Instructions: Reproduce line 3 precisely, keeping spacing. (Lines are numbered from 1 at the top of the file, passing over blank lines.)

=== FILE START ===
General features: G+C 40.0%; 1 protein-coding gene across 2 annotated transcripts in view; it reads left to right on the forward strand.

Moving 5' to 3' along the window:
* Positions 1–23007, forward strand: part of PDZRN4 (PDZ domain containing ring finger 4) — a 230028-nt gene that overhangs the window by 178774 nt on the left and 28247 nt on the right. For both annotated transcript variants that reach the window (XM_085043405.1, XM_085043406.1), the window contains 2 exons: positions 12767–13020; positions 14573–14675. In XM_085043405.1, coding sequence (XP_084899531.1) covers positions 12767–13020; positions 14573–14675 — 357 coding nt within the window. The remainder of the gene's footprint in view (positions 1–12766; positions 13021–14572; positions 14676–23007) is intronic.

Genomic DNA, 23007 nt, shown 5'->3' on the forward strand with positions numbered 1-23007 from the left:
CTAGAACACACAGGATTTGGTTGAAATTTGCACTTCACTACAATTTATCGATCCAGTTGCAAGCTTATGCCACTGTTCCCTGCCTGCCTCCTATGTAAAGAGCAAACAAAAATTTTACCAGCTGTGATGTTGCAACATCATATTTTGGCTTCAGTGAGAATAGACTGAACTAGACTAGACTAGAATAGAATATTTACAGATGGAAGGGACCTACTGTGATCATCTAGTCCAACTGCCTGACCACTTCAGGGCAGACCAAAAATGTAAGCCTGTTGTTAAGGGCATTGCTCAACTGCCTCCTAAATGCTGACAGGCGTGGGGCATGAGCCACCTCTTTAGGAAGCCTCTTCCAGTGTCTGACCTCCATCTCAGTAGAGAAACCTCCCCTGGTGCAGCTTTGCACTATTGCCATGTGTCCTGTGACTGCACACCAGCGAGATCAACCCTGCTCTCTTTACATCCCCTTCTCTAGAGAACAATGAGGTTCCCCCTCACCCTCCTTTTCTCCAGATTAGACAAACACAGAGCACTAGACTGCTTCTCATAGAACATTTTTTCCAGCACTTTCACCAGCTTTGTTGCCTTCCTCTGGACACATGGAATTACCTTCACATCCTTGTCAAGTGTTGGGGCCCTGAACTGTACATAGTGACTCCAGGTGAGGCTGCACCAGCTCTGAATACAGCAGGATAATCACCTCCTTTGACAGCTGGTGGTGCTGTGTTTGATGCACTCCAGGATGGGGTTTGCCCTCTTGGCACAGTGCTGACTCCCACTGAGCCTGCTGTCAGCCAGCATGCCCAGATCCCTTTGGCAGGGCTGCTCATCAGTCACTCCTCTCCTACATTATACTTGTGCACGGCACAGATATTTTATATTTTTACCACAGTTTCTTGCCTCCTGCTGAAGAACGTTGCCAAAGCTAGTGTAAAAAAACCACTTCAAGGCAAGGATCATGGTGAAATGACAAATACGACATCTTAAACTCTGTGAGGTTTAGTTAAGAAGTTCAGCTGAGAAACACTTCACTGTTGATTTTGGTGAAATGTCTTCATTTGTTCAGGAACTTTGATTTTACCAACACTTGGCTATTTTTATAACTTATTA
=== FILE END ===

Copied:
* Positions 1–23007, forward strand: part of PDZRN4 (PDZ domain containing ring finger 4) — a 230028-nt gene that overhangs the window by 178774 nt on the left and 28247 nt on the right. For both annotated transcript variants that reach the window (XM_085043405.1, XM_085043406.1), the window contains 2 exons: positions 12767–13020; positions 14573–14675. In XM_085043405.1, coding sequence (XP_084899531.1) covers positions 12767–13020; positions 14573–14675 — 357 coding nt within the window. The remainder of the gene's footprint in view (positions 1–12766; positions 13021–14572; positions 14676–23007) is intronic.